Investors in property and equities are not the only ones spooked by China’s policy shift to tightening and the impact this may have on liquidity – a domestic banking conglomerate is also growing more worried.
Agricultural Bank of China (ABC) is generally regarded as the shakiest of China’s Big Four state-owned banks due to its exposure to the rural sector – indeed it wasn’t decided until relatively recently that ABC would be a commercial rather than a policy lender. The bank is eyeing a massive initial public offering in Shanghai and Hong Kong in July or even earlier, well ahead of its original plan of late in the second half, according to media reports.
The stepped-up efforts came after a slew of its rivals have announced mega-sized fund-raising proposals as financial authorities demanded an improvement in capital strength after a lending spree last year.
More than a dozen Chinese banks are expected to raise more than US$60 billion between them in the next few months. Among them, China Construction Bank (CCB; 601939.SH, 0939.HK) announced a plan earlier in May to collect up to US$11 billion in a rights issue. Industrial & Commercial Bank of China (ICBC; 601398.SH, 1398.HK) this week appointed four investment banks to handle a proposed additional equity sale worth US$7-10 billion. Bank of China (601988.SH, 3988.HK) is looking to raise up to US$5.9 billion through a convertible bond issue in Shanghai.
Smaller lenders, including Bank of Communications (601328.SH, 3328.HK), China Merchants Bank (600036.SH, 3968.HK), Shenzhen Development Bank (000001.SZ) and Huaxia Bank (600015.SH), have also unveiled fundraising proposals, mostly right offerings and private placements.
ABC’s response – lifting the estimated size of the dual listing to about US$30 billion from the previously projected US$20 billion – might be seen as s sign of confidence, but it is not. The larger target just reflects the bank’s concerns that the IPO will be its only fundraising opportunity in the next few years. It wants to get in big and early in order to soak up as much liquidity as possible before its rivals join the fray.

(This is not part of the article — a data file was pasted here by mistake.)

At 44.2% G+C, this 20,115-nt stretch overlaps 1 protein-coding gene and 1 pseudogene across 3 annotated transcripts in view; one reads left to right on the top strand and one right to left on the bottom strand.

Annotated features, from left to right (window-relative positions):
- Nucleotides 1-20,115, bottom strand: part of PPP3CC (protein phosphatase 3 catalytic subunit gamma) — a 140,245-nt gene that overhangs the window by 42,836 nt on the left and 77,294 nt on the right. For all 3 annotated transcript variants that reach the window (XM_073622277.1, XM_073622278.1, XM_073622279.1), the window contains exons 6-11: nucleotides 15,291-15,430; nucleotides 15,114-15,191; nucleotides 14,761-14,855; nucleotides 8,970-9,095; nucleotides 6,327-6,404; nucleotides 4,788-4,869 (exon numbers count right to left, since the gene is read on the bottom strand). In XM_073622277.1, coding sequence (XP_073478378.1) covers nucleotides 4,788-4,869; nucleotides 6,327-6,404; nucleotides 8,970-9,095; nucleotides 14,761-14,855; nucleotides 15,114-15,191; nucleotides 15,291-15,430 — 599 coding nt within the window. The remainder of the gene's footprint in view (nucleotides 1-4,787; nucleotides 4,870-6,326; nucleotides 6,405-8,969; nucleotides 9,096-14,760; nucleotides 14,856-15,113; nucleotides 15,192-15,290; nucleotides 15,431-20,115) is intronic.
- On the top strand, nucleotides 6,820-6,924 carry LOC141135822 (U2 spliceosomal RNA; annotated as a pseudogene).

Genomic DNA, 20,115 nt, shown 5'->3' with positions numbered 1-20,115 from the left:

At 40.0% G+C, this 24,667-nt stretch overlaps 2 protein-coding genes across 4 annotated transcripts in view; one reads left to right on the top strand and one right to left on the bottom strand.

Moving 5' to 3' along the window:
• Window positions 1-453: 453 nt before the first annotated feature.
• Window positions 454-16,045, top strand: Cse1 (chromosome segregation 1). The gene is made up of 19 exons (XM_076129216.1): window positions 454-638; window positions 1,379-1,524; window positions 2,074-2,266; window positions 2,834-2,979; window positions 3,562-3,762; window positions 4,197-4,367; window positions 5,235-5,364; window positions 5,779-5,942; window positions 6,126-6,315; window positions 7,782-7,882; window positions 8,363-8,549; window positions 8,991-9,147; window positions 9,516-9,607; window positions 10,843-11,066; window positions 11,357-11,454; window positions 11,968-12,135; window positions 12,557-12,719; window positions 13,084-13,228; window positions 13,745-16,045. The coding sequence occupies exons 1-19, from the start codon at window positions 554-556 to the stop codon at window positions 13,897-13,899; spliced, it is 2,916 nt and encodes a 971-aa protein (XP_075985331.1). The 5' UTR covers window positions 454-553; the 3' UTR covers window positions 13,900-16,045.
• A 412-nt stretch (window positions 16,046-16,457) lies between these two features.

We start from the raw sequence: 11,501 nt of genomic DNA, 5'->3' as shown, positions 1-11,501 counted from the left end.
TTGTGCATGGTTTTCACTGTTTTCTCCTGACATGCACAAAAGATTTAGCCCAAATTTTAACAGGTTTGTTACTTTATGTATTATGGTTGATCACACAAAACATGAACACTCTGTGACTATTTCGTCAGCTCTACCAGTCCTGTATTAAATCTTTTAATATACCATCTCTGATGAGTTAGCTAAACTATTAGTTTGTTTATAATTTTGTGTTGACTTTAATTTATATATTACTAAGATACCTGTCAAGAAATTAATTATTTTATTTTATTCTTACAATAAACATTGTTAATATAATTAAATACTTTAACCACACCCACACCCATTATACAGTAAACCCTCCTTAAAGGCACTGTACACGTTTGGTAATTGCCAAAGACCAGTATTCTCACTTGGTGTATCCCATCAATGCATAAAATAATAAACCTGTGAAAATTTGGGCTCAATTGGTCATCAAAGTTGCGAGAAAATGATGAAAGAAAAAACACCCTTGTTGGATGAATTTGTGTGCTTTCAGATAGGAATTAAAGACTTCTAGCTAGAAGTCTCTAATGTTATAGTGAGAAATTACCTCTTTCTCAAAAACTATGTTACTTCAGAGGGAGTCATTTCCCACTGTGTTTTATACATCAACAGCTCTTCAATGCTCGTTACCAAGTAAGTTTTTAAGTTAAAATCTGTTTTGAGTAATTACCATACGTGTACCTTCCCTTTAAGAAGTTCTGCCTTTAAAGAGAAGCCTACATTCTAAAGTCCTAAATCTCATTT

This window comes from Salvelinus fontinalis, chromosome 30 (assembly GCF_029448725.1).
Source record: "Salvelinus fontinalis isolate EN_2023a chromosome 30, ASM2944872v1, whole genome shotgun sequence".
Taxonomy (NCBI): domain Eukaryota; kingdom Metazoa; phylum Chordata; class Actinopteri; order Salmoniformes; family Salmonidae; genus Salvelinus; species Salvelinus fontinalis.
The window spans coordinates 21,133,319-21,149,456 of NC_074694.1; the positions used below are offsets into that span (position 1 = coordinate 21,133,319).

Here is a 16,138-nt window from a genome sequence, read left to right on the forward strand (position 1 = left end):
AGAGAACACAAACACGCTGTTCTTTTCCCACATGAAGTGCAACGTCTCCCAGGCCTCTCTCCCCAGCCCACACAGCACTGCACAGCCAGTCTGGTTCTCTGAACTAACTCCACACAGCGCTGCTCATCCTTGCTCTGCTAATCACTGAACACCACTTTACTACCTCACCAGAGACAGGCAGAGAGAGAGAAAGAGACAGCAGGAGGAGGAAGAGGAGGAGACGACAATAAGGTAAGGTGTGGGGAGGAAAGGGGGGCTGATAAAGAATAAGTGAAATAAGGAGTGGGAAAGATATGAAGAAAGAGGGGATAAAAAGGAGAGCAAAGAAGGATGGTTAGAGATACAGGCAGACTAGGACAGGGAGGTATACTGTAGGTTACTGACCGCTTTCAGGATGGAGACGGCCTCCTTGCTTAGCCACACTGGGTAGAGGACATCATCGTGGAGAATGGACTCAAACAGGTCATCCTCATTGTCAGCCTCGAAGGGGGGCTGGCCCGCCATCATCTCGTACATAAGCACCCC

The listing also coincides with mounting concerns about overheating after China’s economy expanded at its fastest pace in six years in the first quarter of 2010 and consumer price growth continues to accelerate. As a result, the benchmark Shanghai Composite Index has become Asia’s worst-performing gauge this year by dipping about 20 percent so far this year.
It is not unreasonable to suggest that ABC’s timing – whether the IPO is in two months or five months – is poor. But there are some lessons the bank can learn from previous listings, which might ease its path to the market.
First of all, it is wise to sell shares in Shanghai and Hong Kong simultaneously. ICBC did this and reaped the rewards; China Pacific Insurance listed in Shanghai first and then had to wait two years to go public in Hong Kong because a sustained decline in the Shanghai-listed shares affected the pricing of the new deal.
Second, in the absence of foreign strategic investors, ABC needs to bring some cornerstone investors ahead of its IPO. The success of the Hong Kong listing may depend on having clout behind it, especially if the market conditions are difficult.
It has been reported that investment banks, including Deutsche Bank (DB.NYSE, DBK.FWB) and J.P. Morgan (JPM.NYSE), have invited US hedge funds and China-focused private equity funds to meet top management at ABC to discuss possible IPO investments.
Even if a string of high-profile cornerstone investors isn’t enough to instill confidence among smaller investors, ABC always has the central government to fall back on.
This IPO is the final act of a decade-long drama that has seen the Big Four recapitalized, reconditioned and launched in the capital markets. Only small portions of CCB, BoC and ICBC are publicly listed and the quality of their corporate governance is still much debated, but the banks have emerged as some of the world’s largest financial institutions.
For Beijing, a successful ABC listing completes the reform process as well as underlining the government’s commitment to supporting agriculture-related sectors.
China Central Huijin – a domestic investment arm controlled by China Investment Corp – has already injected US$20 billion in ABC to help it shed bad loans and undergo restricting. Central Huijin would likely step in to buy shares of ABC and other big lenders to help stabilize the market.
Beijing also has no reason for wanting ABC to dally. Property prices remain high despite austerity measures gradually introduced since the start of the year. It is likely that government will tighten the screw in the second half of 2010, prompting further weakness in the equity market.
These measures are also likely to target banks specifically, with increases in the proportion of assets that lenders must hold in reserve – and this may require institutions to raise their capital adequacy ratios. In this sense, ABC has to move as early as possible.